SPORTS

Ousted summer sports take their case to Winter Olympics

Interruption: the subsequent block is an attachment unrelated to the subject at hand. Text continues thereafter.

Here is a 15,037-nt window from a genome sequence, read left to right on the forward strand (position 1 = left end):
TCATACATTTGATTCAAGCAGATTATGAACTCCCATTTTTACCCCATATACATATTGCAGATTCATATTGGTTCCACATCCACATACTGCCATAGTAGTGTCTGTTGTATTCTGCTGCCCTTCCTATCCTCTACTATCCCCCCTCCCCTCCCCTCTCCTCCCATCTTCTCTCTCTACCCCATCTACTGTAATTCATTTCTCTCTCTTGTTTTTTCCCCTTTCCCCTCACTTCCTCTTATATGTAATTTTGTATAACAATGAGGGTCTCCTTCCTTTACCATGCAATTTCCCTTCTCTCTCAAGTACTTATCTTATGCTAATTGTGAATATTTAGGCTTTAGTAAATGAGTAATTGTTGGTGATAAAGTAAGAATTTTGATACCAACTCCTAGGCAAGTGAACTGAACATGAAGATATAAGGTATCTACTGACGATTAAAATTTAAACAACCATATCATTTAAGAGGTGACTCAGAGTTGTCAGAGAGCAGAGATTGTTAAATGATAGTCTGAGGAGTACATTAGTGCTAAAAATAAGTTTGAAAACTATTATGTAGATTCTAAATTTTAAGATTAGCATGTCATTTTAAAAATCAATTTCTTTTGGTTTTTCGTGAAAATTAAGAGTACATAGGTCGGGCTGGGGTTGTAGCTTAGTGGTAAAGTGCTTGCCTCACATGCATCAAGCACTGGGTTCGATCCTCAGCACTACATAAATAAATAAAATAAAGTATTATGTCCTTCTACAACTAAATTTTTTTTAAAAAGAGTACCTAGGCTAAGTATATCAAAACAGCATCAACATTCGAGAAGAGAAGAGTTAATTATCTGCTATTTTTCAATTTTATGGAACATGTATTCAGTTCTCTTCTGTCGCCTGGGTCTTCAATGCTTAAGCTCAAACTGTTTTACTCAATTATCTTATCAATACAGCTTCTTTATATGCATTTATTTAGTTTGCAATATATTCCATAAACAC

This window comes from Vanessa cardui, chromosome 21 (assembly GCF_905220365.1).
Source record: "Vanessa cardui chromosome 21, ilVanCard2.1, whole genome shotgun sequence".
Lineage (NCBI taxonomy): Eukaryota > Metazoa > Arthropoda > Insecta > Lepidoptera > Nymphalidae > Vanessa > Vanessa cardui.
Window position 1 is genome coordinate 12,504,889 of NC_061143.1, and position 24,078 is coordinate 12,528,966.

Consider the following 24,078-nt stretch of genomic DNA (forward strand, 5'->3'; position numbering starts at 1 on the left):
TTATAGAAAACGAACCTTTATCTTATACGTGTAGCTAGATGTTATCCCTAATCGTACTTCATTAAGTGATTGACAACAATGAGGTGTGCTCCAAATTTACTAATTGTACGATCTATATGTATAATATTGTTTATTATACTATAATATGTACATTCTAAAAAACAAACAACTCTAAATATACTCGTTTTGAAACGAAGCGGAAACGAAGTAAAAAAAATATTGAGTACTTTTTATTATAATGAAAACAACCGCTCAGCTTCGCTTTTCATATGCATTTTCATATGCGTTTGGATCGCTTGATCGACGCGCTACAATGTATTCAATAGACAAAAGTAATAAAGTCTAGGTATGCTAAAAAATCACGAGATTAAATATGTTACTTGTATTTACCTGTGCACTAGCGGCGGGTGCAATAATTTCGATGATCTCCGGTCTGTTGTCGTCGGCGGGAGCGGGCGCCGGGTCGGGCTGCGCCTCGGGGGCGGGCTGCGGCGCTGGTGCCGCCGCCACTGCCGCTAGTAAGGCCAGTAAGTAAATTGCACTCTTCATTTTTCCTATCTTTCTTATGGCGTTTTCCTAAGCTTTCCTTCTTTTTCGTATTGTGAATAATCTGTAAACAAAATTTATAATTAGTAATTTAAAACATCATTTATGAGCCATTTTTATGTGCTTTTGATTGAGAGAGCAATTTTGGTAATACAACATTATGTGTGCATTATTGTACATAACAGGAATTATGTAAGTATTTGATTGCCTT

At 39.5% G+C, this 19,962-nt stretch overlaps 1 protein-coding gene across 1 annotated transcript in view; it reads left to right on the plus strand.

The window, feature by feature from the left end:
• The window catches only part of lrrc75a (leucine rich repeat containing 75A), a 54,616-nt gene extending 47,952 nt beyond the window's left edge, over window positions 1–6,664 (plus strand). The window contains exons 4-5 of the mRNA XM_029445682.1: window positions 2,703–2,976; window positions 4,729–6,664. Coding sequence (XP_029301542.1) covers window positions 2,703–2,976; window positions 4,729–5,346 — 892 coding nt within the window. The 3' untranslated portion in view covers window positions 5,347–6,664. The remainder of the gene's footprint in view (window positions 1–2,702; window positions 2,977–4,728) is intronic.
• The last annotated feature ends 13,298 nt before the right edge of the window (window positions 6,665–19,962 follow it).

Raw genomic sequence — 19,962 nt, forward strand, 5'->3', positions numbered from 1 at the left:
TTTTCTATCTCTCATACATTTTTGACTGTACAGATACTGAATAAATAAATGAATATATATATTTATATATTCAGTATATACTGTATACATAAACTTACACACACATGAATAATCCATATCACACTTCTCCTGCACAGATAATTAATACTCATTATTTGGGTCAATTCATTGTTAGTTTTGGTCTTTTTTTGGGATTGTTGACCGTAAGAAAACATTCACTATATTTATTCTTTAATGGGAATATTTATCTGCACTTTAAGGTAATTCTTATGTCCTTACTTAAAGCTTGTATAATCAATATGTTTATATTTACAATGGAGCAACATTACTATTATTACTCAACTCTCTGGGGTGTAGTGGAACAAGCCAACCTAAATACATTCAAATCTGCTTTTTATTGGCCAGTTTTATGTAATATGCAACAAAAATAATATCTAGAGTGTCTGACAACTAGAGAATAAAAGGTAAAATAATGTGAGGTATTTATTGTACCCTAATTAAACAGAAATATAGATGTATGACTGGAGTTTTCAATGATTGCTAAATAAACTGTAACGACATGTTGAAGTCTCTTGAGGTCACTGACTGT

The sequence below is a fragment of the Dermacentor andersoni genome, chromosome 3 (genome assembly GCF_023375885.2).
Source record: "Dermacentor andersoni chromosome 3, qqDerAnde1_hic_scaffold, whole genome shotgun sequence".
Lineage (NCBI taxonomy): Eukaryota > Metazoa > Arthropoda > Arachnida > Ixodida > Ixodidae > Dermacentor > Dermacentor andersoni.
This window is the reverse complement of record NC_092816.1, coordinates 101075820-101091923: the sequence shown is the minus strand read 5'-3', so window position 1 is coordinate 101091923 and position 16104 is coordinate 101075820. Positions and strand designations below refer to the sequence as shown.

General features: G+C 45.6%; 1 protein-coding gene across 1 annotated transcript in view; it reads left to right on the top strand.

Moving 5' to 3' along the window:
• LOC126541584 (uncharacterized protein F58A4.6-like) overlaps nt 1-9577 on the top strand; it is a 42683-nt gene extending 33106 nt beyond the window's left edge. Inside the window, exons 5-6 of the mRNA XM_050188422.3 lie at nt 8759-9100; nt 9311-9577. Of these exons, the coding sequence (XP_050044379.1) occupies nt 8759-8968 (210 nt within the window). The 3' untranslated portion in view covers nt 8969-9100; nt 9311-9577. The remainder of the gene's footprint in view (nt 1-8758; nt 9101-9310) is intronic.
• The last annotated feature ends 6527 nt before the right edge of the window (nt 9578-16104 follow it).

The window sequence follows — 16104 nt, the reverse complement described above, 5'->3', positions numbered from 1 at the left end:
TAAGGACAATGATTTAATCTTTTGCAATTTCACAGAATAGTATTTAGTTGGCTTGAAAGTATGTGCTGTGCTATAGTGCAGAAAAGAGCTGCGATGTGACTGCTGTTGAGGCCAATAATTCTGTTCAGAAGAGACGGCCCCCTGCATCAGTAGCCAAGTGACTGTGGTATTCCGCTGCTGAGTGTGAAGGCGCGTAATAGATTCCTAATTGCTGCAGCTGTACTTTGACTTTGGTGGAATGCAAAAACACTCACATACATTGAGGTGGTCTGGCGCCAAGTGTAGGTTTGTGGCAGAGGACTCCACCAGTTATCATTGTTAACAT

PARIS (AP) – As the organizers of the Turin Olympics brace themselves for the opening of the Winter Games, the future of Summer Olympic sports are headlining the agenda in the northern Italian city next week. Only six months after the International Olympic Committee (IOC) members decided to throw softball and baseball out of the Olympic program from 2012 on, the two sports, backed by the Association of Summer Olympic International Sports Federations (ASOIF), are trying to have the vote reversed. Millions of dollars in television revenue are at stake for the sports. Softball president Don Porter will argue his case in Turin. «We’ve talked to many people who support reconsideration of women’s softball for the 2012 Olympics. Now we need the re-vote to solidify our reinstatement,» said Porter. But the two sports face a tough task to get the 115-odd IOC members not only to agree to have another vote but to put the sports back on the program. Softball and baseball need to get one-third of the IOC rank and file to agree to put their reinstatement on the agenda for next week’s Session and many senior members doubt they will manage it. «Many members have great sympathy for the two sports and would like to see them back in the Games but for the IOC to reverse a session vote six months after taking it would be ridiculous,» one member told AFP this week. «It makes more sense that the two sports wait until the next program review in 2008,» he added. The decision to expel the two sports in Singapore last year caught everyone by surprise. IOC President Jacques Rogge wants to see other sports have a chance to compete in the Olympics but his insistence that there cannot be more than 28 sports in the program means that someone has to go out if a «new» sport is to come in. But although two spots are now available in the Olympic program the rank and file refused to replace baseball and softball in Singapore – reducing the 2012 London Olympics to 26 sports. The Singapore vote has put ASOIF on a collision course with Rogge and the IOC’s ruling executive board. ASOIF has challenged the Singapore vote and has branded the current program review as unacceptable. In a survey carried out among ASOIF members after the expulsion of softball and baseball the whole decision-making process came under attack. In a list of conclusions ASOIF claims that, while the process seemed fair, the final outcome did not. The final decision did not reflect nor seem connected to the evaluation. Also, while respecting the IOC’s right and duty to evaluate the sports in the program the methodology was not considered appropriate. The current system for defining the program by voting sport-by-sport is unacceptable and must be changed, while Olympic sports should not have to be reviewed every four years, the evaluation noted. It added that the IOC executive board must take a greater role and responsibility in making the recommendations to the session regarding the program. Few members believe the executive board will decide next week to urge members to vote for the reinstatement of softball and baseball at the Turin session.